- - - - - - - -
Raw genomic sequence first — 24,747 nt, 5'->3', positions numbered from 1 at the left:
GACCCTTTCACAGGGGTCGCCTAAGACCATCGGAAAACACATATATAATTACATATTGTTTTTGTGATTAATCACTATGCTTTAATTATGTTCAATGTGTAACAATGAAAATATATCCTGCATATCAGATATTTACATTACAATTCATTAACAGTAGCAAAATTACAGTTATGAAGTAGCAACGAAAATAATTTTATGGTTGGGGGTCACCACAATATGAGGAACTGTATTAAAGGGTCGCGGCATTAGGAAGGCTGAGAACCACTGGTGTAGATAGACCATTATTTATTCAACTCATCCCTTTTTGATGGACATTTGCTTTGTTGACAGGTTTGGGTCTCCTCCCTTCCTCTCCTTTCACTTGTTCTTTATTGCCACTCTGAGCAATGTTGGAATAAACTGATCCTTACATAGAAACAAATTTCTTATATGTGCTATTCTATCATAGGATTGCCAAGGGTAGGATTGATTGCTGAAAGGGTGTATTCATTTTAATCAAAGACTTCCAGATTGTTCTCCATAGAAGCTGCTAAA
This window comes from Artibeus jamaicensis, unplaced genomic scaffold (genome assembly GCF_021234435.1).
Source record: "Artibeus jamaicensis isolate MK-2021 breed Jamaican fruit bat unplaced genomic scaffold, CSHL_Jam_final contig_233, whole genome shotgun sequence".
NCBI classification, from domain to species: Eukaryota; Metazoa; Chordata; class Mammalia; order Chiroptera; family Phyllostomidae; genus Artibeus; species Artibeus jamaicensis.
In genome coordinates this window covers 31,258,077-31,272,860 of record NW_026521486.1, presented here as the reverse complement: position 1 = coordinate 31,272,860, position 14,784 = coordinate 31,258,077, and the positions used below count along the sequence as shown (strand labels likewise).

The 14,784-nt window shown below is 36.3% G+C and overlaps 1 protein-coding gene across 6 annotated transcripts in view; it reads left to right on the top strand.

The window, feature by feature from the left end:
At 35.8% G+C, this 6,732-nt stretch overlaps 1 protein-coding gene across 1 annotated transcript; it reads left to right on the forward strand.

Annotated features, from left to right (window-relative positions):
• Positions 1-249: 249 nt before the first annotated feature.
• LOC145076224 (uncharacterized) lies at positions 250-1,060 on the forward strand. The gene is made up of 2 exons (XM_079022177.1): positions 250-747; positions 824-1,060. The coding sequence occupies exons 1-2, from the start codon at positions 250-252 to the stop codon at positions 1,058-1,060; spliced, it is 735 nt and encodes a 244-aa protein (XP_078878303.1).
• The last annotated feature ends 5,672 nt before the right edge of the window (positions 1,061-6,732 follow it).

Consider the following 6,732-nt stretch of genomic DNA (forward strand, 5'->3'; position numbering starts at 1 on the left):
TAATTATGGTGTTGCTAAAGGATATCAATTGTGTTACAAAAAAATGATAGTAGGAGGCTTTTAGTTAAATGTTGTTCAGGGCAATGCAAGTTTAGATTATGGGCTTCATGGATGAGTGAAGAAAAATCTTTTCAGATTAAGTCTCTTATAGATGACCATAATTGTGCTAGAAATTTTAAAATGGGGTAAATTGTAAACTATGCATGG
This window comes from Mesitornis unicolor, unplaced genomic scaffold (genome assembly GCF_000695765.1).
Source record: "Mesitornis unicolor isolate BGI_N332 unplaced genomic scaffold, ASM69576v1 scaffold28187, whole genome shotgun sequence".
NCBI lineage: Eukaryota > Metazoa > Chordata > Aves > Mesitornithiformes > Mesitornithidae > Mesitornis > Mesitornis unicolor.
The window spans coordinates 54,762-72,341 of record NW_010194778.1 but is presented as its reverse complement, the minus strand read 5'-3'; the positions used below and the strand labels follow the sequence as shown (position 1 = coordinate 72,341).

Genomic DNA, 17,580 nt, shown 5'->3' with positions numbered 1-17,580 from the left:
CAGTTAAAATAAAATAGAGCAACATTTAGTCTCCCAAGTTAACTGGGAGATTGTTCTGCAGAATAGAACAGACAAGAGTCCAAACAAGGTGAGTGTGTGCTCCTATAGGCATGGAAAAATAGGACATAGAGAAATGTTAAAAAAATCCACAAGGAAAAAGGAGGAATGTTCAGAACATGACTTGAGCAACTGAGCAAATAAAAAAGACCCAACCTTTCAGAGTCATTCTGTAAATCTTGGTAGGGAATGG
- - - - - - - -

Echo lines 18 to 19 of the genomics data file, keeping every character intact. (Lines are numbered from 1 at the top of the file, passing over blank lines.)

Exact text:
NCBI lineage: Eukaryota > Metazoa > Chordata > Aves > Mesitornithiformes > Mesitornithidae > Mesitornis > Mesitornis unicolor.
The window spans coordinates 54,762-72,341 of record NW_010194778.1 but is presented as its reverse complement, the minus strand read 5'-3'; the positions used below and the strand labels follow the sequence as shown (position 1 = coordinate 72,341).